Recent developments in low-cost autonomous underwater vehicles (AUVs), stationary camera arrays, and towed vehicles have made it possible for fishery scientists to begin using optical data streams (e.g. still and video imagery) to generate species-specific, size-structured abundance estimates for different species of marine organisms. Increasingly, NOAA Fisheries and other agencies are employing camera-based surveys to estimate size-structured abundance for key stocks. While there are many benefits to optical surveys, including reduced inter-observer error as well as the ability to audit the observations and generate high sample sizes with reduced personnel and days at sea, the volume of optical data generated quickly exceeds the capabilities of human analysis.
Automated image processing methods have been developed and utilized in the human surveillance, biomedical, and defense domains for some time (LeCun et al. 2015; Szeliski 2010) and there are currently many open-source computer vision libraries and packages available on the internet. In the marine science environment, however, computer vision has yet to reach its full potential. Techniques for automated detection, identification, measurement, tracking, and counting fish in underwater optical data streams do exist (Chuang et al. 2014a, 2014b, 2013, 2011; Williams et al. 2016), however, few of these systems are fully automated, with all of the functions required to produce highly successful and accurate results.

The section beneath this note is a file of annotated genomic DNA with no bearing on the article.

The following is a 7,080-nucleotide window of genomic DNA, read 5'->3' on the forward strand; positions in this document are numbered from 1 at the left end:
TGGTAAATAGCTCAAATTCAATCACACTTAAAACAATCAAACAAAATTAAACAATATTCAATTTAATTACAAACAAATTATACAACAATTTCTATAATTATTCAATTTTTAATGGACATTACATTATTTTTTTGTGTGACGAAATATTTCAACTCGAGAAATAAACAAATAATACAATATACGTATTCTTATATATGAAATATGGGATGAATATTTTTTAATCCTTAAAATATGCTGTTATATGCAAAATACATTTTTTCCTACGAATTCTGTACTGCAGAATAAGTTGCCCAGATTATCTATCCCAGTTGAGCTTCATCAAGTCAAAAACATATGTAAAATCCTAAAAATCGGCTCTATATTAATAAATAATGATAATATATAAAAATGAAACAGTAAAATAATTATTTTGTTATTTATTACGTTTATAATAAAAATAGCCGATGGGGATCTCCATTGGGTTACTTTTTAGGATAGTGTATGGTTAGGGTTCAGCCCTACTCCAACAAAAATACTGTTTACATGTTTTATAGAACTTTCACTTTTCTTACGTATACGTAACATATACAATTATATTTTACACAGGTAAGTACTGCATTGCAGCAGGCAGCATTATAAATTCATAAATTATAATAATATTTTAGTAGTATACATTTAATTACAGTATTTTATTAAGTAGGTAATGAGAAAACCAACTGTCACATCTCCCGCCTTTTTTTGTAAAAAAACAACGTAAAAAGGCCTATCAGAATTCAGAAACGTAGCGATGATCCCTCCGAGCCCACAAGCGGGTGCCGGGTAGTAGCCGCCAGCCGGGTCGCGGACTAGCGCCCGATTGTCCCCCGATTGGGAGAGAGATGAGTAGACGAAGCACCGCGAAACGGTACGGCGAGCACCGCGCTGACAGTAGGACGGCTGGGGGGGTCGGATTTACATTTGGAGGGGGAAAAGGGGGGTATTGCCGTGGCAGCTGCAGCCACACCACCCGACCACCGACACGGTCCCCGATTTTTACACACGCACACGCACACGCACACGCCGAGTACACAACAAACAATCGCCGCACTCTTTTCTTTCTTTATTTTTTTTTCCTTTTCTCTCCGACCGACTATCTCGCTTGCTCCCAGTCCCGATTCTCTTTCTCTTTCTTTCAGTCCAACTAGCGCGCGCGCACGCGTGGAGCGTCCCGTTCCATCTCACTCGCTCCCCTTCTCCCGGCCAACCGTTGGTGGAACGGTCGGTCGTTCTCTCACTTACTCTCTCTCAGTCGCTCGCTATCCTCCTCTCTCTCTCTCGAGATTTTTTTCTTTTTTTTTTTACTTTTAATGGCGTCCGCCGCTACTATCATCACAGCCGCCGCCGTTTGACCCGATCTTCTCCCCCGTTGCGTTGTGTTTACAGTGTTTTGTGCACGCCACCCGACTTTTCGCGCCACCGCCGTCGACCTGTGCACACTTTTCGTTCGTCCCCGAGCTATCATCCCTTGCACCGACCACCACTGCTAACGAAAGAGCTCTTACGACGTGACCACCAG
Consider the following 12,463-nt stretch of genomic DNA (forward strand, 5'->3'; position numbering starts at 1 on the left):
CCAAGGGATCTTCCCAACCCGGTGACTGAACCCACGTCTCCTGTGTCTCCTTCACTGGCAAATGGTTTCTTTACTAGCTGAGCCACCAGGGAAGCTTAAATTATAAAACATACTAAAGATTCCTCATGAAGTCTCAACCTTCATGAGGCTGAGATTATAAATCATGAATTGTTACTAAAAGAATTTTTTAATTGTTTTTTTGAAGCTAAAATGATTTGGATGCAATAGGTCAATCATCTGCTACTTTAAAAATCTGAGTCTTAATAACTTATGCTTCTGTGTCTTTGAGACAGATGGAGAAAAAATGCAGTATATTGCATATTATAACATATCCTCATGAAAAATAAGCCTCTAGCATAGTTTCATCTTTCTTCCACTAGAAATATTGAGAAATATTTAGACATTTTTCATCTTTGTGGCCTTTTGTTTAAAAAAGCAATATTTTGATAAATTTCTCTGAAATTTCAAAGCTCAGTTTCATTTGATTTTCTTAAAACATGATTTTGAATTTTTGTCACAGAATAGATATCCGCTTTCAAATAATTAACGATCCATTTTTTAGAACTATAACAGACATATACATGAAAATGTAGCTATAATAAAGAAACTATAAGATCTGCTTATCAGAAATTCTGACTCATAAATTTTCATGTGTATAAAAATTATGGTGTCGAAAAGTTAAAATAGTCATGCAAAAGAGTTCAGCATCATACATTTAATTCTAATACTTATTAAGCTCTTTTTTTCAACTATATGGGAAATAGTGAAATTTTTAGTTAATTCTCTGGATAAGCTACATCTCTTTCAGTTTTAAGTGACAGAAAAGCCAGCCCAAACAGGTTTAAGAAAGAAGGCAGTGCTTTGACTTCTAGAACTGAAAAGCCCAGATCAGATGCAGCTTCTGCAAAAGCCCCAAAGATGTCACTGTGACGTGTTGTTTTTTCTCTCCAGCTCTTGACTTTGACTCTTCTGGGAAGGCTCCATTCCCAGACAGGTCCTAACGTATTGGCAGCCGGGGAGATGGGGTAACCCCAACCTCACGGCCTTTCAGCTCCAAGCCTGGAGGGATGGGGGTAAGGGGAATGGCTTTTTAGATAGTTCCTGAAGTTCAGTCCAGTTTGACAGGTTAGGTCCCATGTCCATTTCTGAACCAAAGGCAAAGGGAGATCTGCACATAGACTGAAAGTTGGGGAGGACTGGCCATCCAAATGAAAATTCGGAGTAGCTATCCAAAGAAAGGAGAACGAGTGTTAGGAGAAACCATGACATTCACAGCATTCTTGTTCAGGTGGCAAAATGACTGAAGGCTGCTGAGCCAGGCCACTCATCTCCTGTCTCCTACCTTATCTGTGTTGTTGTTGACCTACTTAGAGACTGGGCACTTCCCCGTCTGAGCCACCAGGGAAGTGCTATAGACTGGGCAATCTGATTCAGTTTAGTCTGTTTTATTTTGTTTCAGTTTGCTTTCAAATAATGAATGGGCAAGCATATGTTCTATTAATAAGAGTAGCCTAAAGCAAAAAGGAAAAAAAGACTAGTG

Marine scientists rarely possess formal programming and development experience. Hence, existing solutions typically exist as one-off, localized applications, specific to particular analysis tasks. As such, they are generally non-transferrable as functional applications with utility across the domain. Consequently, with few exceptions (Huang et al. 2012; Williams et al. 2012; Chuang et al. 2014b; Chuang et al. 2014a; National Research Council 2014; Fisher et al. 2016; and Williams et al. 2016) there has been little operational use of automated analysis within the marine science community.
In response to this need, in 2011, the NOAA Fisheries OST initiated a Strategic Initiative on Automated Image Analysis (SI). The mission of this SI was to develop guidelines, set priorities, and fund projects to develop broad-scale, standardized, and efficient automated tools for the analysis of optical data for use in stock assessment. The goal is to create an end-to-end open source software toolkit that allows for the automated analysis of optical data streams and in turn provide fishery-independent abundance estimates for use in stock assessment.